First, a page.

The philosophy was "next month we will make it, next month we will make it" until the time came to "face the music."

Zetsche, who led Chrysler through a three-year turnaround launched in 2001 and turned the reins over to LaSorda last summer, was critical of Chrysler's stumble following 12 profitable quarters.

On the impending third-quarter loss, he said it was "utterly unacceptable to surprise (investors) the way that we did."

He acknowledged that some at Chrysler sibling Mercedes also were dismayed by the prospect of red ink in Auburn Hills.

"Definitely there was a strong reaction," Zetsche said, but he added, "There is more of an understanding that we're all together in one boat rather than, 'Look at those a--holes, there goes our bonus.' "

LaSorda: 'Full responsibility'

LaSorda holds himself accountable. "The decision for what's going on at Chrysler Group sits right on my lap. I take full responsibility."

LaSorda and Zetsche said the automaker will review all aspects of the business to search out cost-savings and other measures to help restore profits. But they said it is too early to talk about possible plant closings or layoffs.

"We have to ask structural questions of the business," Zetsche said. "I can't tell you the outcome, but we will ask those questions."

Chrysler will immediately work with suppliers to pursue cost cuts, and continue to push for health care concessions from the United Auto Workers, which Ford and GM have already secured.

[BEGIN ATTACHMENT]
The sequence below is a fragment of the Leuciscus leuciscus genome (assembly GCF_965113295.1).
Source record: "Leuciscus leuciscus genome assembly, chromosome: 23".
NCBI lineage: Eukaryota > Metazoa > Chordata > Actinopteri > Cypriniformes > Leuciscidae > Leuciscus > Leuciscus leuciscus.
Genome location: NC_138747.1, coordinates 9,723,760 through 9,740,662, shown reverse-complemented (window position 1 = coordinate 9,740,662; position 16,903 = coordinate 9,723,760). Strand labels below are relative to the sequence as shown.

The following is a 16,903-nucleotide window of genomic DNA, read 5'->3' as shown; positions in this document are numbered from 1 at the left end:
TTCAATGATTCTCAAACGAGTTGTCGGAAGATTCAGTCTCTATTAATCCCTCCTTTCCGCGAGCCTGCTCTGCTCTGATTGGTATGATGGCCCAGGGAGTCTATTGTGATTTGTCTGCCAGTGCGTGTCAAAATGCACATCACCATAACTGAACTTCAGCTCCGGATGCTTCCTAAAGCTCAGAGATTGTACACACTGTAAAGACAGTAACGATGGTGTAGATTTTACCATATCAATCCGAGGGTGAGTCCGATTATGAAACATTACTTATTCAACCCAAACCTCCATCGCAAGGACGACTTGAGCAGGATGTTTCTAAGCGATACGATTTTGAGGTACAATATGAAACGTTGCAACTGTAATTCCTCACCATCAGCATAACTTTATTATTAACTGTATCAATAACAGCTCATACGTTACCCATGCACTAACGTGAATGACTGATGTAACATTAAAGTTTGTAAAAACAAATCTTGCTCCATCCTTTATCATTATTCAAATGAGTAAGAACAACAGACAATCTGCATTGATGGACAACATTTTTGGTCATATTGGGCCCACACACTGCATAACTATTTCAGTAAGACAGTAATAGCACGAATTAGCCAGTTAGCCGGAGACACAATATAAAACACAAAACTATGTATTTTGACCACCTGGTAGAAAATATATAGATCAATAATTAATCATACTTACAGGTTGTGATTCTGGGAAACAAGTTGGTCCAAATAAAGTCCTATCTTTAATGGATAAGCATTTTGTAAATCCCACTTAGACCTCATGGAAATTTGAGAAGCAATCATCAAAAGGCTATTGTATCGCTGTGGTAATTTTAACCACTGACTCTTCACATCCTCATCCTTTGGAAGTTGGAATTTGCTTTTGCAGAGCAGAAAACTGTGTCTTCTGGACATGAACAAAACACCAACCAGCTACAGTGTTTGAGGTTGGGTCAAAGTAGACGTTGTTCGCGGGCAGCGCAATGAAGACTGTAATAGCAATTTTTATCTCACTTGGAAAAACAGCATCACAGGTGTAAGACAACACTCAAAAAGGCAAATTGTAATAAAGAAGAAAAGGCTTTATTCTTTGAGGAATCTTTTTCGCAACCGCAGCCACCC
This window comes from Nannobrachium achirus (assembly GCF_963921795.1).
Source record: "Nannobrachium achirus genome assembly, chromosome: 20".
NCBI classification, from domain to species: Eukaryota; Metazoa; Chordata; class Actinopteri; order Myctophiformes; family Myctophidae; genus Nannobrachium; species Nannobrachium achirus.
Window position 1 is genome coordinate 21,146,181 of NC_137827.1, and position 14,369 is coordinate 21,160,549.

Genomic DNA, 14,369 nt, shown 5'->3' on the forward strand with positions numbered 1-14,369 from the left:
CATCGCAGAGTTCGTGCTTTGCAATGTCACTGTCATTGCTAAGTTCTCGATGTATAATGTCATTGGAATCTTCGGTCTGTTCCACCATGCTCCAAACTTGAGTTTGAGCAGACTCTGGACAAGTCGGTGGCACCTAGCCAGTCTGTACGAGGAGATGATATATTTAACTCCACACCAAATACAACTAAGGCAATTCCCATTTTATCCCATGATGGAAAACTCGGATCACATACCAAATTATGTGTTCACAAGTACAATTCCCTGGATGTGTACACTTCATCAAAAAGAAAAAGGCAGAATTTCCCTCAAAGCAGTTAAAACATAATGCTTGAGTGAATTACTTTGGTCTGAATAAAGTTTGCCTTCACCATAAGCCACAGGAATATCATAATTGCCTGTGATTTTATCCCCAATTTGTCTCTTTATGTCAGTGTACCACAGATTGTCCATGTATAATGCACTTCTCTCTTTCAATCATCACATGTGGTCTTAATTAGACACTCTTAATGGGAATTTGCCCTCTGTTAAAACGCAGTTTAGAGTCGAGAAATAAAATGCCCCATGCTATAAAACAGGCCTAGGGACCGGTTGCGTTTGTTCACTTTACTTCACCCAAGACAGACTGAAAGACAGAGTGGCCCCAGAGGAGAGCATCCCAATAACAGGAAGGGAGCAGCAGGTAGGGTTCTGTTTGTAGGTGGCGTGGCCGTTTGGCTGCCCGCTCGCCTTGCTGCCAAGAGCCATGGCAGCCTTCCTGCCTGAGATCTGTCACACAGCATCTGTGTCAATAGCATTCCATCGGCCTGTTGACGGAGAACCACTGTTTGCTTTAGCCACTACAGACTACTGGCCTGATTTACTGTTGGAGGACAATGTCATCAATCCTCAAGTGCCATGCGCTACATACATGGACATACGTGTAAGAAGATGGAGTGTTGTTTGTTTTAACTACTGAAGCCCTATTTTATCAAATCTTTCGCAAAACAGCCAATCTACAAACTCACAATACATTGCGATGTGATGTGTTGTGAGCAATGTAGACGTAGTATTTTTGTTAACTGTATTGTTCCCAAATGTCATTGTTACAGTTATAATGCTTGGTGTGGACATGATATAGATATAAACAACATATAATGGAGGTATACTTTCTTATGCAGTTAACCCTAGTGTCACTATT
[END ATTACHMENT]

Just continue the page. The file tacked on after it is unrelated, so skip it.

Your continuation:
UAW President Ron Gettelfinger has said Chrysler is in better financial shape than GM or Ford and does not need concessions.

"We are extremely dissatisfied with the position of the union as far as health care costs are concerned," Zetsche said. "It's a very strange position that we should lose $10 billion before we can have the same as Ford and GM."

UAW spokesman Roger Kerson declined to comment Tuesday.

Should Chrysler implement its own turnaround plan, experts predict it won't be as extreme as those at GM and Ford.

"They are not in the same position as GM and Ford in terms of having to take very drastic actions to improve profitability," said Chuck Moore, managing director at Conway, MacKenzie & Dunleavy in Detroit, which specializes in corporate turnarounds.

"Chrysler is probably in the best position of all the Big Three because they can move production around" to meet demand, he said.

Brian Ackerman, sales manager at Mike Riehl's Roseville Chrysler-Jeep, said Chrysler's move to trim inventory should alleviate pressure at dealerships.

"It's a good decision because it's important to line our inventory with the sales rate," he said.

While reducing vehicle output should also help Chrysler regain its financial footing, the company also must produce cars and trucks based on demand, said Tom Libby, an analyst at J.D. Power and Associates' Power Information Network.

"They have to improve their share and appeal to customers, which is a more strategic issue that includes the image of the brands and appeal of the products."

LaSorda said the rollout of 10 models this year, with eight to come, including the Chrysler Sebring midsize sedan, will help shift Chrysler's product mix to meet demand for fuel-efficient vehicles.

Small and midsize models will make up 27 percent of Chrysler's lineup next year, up from 21 percent this year, LaSorda said. And about one-third of Chrysler products will be less than a year old in 2007.

"We just need to get out there with great new product," he said.